But while scores of New York drivers embrace the EV driving experience, nationwide last year some 325,000 plug-in passenger vehicles were sold, down nearly 7 percent from 2018, Edmunds reports. That represents just 2 percent of the total number of new vehicles sold nationwide last year.

Experts say the biggest reasons for the lack of enthusiasm toward EVs are cost and range anxiety. Some of that anxiety could be relieved with the state’s new Make-Ready program.

The Department of Public Service report suggests a number of actions to leverage the utilities’ expertise and unique position to promote zero-emission vehicle adoption. The Public Service Commission already has approved initiatives including residential time-of-use rates for charging and annual per-plug incentives to buy down the cost of installing publicly accessible direct current fast charger stations.

The Make-Ready program would run through 2025 to coincide with New York’s goal of deploying 850,000 zero-emission vehicles by the end of that year. The report proposes that utilities be required to incorporate EV charging scenarios into their annual capital planning processes to encourage “thoughtful siting” of charging infrastructure.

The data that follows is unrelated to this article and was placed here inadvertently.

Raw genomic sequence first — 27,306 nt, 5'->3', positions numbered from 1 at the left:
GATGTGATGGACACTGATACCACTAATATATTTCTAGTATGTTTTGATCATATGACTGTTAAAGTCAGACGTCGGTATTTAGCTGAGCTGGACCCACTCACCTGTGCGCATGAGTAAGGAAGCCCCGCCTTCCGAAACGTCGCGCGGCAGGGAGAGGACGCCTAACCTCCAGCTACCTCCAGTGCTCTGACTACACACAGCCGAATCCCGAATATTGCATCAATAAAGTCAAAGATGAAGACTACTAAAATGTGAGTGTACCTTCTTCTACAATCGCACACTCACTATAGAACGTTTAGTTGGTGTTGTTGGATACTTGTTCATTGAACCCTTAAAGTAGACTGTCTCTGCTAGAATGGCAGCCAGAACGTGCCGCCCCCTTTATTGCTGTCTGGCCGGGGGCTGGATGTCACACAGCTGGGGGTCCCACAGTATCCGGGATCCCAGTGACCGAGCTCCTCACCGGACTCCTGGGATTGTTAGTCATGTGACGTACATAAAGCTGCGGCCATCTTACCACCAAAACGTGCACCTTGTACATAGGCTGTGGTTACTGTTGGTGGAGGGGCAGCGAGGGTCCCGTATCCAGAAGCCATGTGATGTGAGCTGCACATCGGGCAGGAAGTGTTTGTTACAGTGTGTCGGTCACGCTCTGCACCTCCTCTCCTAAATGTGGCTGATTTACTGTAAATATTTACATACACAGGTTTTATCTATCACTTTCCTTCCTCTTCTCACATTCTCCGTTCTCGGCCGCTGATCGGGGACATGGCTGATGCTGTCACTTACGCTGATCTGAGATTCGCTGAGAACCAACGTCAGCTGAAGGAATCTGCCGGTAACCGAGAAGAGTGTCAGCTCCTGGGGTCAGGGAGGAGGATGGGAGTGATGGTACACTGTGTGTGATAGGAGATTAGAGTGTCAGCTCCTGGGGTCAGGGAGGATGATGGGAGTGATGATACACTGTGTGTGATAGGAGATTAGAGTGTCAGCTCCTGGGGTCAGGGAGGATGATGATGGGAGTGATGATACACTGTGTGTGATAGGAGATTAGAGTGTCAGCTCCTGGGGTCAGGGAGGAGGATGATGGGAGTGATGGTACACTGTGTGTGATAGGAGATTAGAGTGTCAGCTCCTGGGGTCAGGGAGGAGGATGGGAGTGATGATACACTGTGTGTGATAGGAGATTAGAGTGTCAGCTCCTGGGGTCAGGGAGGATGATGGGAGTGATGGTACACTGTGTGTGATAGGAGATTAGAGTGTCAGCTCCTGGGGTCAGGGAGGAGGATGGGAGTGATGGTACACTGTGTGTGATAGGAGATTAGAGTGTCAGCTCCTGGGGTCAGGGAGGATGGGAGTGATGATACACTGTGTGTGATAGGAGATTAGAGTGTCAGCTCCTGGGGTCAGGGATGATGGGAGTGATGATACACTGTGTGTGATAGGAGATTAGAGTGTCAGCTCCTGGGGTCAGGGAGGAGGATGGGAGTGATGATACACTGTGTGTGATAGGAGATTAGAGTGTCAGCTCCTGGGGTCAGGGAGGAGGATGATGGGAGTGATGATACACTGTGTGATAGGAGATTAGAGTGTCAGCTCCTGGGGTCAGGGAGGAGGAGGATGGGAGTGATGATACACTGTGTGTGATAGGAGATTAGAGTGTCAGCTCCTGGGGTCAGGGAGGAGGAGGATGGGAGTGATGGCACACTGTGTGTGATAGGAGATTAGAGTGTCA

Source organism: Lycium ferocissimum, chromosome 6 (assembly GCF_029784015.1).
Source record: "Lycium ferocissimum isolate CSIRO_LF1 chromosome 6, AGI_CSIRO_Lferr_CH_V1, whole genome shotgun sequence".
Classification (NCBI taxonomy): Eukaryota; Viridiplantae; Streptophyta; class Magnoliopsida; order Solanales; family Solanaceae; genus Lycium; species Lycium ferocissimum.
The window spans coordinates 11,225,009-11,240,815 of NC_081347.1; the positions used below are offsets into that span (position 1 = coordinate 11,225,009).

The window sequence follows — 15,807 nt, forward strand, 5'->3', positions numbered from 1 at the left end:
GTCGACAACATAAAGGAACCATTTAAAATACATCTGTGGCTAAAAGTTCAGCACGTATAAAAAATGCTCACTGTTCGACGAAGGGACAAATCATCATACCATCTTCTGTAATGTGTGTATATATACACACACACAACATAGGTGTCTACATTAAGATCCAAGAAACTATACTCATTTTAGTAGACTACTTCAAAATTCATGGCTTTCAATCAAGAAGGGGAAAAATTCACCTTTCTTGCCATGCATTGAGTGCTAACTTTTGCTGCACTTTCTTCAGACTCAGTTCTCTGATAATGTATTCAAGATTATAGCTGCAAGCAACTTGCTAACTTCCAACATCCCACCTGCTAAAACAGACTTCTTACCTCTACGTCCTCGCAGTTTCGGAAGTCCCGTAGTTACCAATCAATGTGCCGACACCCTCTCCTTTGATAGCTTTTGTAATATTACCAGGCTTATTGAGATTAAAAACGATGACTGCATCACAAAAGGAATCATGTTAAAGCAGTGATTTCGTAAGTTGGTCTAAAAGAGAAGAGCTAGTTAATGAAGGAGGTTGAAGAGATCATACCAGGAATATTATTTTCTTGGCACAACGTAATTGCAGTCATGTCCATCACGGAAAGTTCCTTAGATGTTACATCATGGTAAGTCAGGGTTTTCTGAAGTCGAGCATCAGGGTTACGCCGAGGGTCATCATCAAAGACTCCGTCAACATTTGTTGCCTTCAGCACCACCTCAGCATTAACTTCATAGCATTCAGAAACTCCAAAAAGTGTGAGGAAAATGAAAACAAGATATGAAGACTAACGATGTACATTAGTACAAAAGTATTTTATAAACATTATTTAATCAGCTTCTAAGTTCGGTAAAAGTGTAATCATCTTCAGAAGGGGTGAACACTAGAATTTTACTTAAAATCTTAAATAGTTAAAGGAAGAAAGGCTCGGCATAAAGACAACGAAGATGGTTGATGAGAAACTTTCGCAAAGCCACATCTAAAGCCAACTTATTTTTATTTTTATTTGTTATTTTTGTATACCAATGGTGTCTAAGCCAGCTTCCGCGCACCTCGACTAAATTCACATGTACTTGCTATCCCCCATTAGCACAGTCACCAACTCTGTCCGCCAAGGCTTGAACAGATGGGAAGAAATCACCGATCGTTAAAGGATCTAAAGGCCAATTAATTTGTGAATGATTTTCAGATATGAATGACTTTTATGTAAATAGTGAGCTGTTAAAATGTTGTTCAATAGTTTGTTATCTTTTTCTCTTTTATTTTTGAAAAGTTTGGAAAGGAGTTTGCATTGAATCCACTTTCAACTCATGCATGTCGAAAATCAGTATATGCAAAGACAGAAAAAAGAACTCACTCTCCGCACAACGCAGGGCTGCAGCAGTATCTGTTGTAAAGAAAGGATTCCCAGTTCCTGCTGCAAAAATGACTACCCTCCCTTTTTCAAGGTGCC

The charging infrastructure is estimated to provide New Yorkers with more than $2.6 billion in net benefits, according to the report. Fast-charger stations developed in the first year of the program are expected to have positive financial returns for all regions and site configurations, except for the larger 150 kW stations in Upstate New York. The report recommends that each region in upstate be eligible for additional incentives to make four or more fast-charging locations available in every region.

“The energy system of the future and the transportation system of the future need electric vehicles,” said Department of Public Service CEO John Rhodes. “This report proposes smart, forward-looking utility investments that are good for both electric customers and for car owners, and that accelerate Gov. Cuomo’s clean energy and clean transportation strategy.”

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City combating climate change through electric vehicle usage

The City of Rochester will purchase seven new electric vehicles for its fleet and install six new charging stations. (Photo provided)